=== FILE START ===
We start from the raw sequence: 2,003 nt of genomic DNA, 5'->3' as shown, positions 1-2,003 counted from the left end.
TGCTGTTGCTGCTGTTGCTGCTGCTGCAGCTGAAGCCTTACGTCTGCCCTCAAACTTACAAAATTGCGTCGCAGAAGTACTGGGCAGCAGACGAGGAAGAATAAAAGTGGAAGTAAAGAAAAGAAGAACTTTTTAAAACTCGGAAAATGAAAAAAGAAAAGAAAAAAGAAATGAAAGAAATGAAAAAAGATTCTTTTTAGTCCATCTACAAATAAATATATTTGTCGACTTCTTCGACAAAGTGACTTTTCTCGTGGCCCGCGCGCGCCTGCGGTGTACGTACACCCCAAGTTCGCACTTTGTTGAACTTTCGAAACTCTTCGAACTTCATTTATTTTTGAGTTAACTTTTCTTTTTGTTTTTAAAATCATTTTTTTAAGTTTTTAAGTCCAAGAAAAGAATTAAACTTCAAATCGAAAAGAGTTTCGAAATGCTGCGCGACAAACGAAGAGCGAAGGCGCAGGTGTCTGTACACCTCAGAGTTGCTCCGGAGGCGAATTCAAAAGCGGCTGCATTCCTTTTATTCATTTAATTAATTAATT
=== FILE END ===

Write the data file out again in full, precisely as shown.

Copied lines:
We start from the raw sequence: 2,003 nt of genomic DNA, 5'->3' as shown, positions 1-2,003 counted from the left end.
TGCTGTTGCTGCTGTTGCTGCTGCTGCAGCTGAAGCCTTACGTCTGCCCTCAAACTTACAAAATTGCGTCGCAGAAGTACTGGGCAGCAGACGAGGAAGAATAAAAGTGGAAGTAAAGAAAAGAAGAACTTTTTAAAACTCGGAAAATGAAAAAAGAAAAGAAAAAAGAAATGAAAGAAATGAAAAAAGATTCTTTTTAGTCCATCTACAAATAAATATATTTGTCGACTTCTTCGACAAAGTGACTTTTCTCGTGGCCCGCGCGCGCCTGCGGTGTACGTACACCCCAAGTTCGCACTTTGTTGAACTTTCGAAACTCTTCGAACTTCATTTATTTTTGAGTTAACTTTTCTTTTTGTTTTTAAAATCATTTTTTTAAGTTTTTAAGTCCAAGAAAAGAATTAAACTTCAAATCGAAAAGAGTTTCGAAATGCTGCGCGACAAACGAAGAGCGAAGGCGCAGGTGTCTGTACACCTCAGAGTTGCTCCGGAGGCGAATTCAAAAGCGGCTGCATTCCTTTTATTCATTTAATTAATTAATT